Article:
- "The Duchess of Cambridge is continuing to feel better," the palace says
- All 16 countries under British monarchy have agreed to a change in succession rules
- Catherine suffers hyperemesis gravidarum, more severe than typical morning sickness
- The pregnancy is in "its very early stages," the palace says
"The Duchess of Cambridge is continuing to feel better," a St. James's Palace spokesman told CNN Tuesday afternoon.
Her husband, Prince William, arrived Tuesday morning to visit her at King Edward VII Hospital, after spending much of the day at her bedside Monday.
The news that he and Catherine are expecting their first child after 19 months of marriage was announced by the palace Monday as she was admitted for treatment, and followed months of tabloid speculation.
The duchess is likely to remain in the hospital for several days, the palace said Monday.
The palace said her illness is hyperemesis gravidarum, which involves nausea and vomiting more severe than the typical morning sickness many women suffer during early pregnancy.
"As the pregnancy is in its very early stages, Her Royal Highness is expected to stay in hospital for several days and will require a period of rest thereafter," the statement said.
Catherine, 30, is not yet 12 weeks pregnant, Clarence House told CNN, so the palace is not announcing a due date for the child.
William and Catherine's child will be next in line to the British throne after William, regardless of whether it is a boy or a girl, the British Cabinet Office said Monday. Planned changes to the law of succession that end the tradition of a boy jumping over an elder sister are already de facto in effect, the Cabinet Office said.
Deputy Prime Minister Nick Clegg said Tuesday that all 16 countries that recognize the British monarch as their head of state have formally agreed to the change and British lawmakers will change the rules as soon as possible.
Clegg also said that the change in succession will allow someone in line to the throne to marry a Catholic -- but not to be a Catholic. The Church of England is the nation's official church. It split from the Roman Catholic Church in the 16th century.
William and Catherine were married at Westminster Abbey on April 29, 2011, in London's biggest royal wedding in three decades.
The baby would be the first grandchild of the heir to the British throne, Prince Charles, and the late Diana, Princess of Wales.
British bookmaker William Hill said it would be paying out "a small five-figure sum" to people who had placed bets on William and Catherine having a baby in 2013.
Wagers are now being taken on the likely name, gender and hair color of their first-born, the bookie said in a written statement. It has Frances and John as the favorites for the baby's name, at 9-to-1, with Charles, Victoria and George at 10-to-1.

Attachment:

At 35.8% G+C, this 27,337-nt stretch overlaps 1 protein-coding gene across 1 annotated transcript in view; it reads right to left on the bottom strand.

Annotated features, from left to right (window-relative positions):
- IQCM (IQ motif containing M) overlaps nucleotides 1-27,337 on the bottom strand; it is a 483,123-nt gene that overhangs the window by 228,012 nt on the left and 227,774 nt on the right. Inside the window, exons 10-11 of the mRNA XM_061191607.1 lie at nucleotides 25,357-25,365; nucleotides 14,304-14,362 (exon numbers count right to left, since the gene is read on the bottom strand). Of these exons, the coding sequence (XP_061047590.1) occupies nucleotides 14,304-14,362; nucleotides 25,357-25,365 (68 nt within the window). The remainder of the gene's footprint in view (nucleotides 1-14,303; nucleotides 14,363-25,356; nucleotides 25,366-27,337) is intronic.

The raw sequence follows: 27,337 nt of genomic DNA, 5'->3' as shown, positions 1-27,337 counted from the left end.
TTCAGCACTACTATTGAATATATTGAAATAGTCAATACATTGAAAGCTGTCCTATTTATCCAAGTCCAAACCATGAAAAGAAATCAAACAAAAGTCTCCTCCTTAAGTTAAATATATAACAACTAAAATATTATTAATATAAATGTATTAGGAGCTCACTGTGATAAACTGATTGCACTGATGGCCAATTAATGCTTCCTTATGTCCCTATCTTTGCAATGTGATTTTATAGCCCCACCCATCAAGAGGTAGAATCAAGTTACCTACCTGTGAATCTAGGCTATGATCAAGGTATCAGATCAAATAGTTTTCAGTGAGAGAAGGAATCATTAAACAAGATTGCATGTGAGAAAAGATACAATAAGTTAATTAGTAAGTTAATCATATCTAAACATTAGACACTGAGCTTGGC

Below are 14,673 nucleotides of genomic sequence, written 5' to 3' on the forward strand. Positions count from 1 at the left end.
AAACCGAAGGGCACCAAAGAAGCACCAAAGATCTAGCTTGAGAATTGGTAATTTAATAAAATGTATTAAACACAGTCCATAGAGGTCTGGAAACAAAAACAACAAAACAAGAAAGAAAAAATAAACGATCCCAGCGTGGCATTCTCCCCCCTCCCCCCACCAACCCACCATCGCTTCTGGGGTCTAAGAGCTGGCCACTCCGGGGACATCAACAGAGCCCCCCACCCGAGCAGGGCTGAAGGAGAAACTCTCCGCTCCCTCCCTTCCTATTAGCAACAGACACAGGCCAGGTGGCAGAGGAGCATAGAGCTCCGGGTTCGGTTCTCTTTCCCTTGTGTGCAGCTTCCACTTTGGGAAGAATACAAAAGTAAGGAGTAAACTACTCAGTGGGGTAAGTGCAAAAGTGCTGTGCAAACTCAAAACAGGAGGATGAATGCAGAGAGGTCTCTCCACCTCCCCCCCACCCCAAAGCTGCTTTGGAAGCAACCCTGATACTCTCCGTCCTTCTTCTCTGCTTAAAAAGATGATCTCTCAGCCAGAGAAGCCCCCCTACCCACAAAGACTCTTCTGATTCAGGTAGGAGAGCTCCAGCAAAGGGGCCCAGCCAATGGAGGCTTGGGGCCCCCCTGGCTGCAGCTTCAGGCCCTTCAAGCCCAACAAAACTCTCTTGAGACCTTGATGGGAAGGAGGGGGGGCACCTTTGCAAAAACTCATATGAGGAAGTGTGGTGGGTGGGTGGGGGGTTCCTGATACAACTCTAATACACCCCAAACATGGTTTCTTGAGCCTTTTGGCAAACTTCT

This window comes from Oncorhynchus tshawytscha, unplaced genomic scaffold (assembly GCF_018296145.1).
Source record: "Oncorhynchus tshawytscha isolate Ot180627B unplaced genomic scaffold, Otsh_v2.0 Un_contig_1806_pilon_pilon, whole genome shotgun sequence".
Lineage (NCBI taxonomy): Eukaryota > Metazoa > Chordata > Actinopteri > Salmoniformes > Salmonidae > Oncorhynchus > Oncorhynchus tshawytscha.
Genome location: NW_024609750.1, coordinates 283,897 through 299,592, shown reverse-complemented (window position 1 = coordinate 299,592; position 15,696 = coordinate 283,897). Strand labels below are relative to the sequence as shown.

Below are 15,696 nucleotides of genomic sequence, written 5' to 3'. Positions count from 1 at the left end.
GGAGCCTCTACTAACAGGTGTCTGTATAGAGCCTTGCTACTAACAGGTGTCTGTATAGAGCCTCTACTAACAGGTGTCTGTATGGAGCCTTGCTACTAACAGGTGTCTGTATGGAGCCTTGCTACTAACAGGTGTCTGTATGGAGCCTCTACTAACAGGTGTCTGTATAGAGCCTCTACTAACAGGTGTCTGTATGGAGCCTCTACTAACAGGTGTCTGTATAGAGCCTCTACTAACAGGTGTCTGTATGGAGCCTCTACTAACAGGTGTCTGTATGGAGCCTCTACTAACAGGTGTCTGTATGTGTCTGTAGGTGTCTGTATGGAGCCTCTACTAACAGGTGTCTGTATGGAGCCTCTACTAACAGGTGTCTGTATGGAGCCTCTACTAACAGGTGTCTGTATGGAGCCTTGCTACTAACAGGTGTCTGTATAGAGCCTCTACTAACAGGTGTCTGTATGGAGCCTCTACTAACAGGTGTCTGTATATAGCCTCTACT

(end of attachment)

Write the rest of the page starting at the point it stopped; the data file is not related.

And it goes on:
"We fully expect that the betting public will get involved in speculating what the baby will be called," said William Hill spokesman Joe Crilly.
Fellow bookmaker Ladbrokes has Elizabeth -- the name of the baby's great-grandmother -- as an 8-to-1 favorite, with Frances, John, Charles and George at 10-to-1.
The news of Kate's pregnancy immediately became a top trending topic worldwide on Twitter.
British Prime Minister David Cameron was quick to tweet his joy: "I'm delighted by the news that the Duke & Duchess of Cambridge are expecting a baby. They will make wonderful parents."
British Labour Party leader Ed Miliband tweeted: "Fantastic news for Kate, William and the country. A royal baby is something the whole nation will celebrate."
Catherine is an art history graduate and the eldest child of Michael and Carole Middleton, self-made millionaires who run a party-supplies company.
Tabloid speculation about a pregnancy increased in September when Catherine substituted water for wine during a state dinner toast in Singapore.
The buzz reached a boil two weeks ago when Australia's New Idea magazine quoted close friend Jessica Hay saying her former schoolmate, Catherine, would soon announce "wonderful, happy news."
Life & Style magazine in the United States published its own "exclusive" with the same Hay quotes of a December announcement, which she said she had on "the highest authority."
A family history website did the math last summer and predicted Catherine would be with child by November, according to a Time.com report. Genesreunited.co.uk calculated that "the average period between a royal wedding taking place and the couple's child being born is 851 days." Based on that, it predicted a pregnancy in November and a birth on August 27, 2013.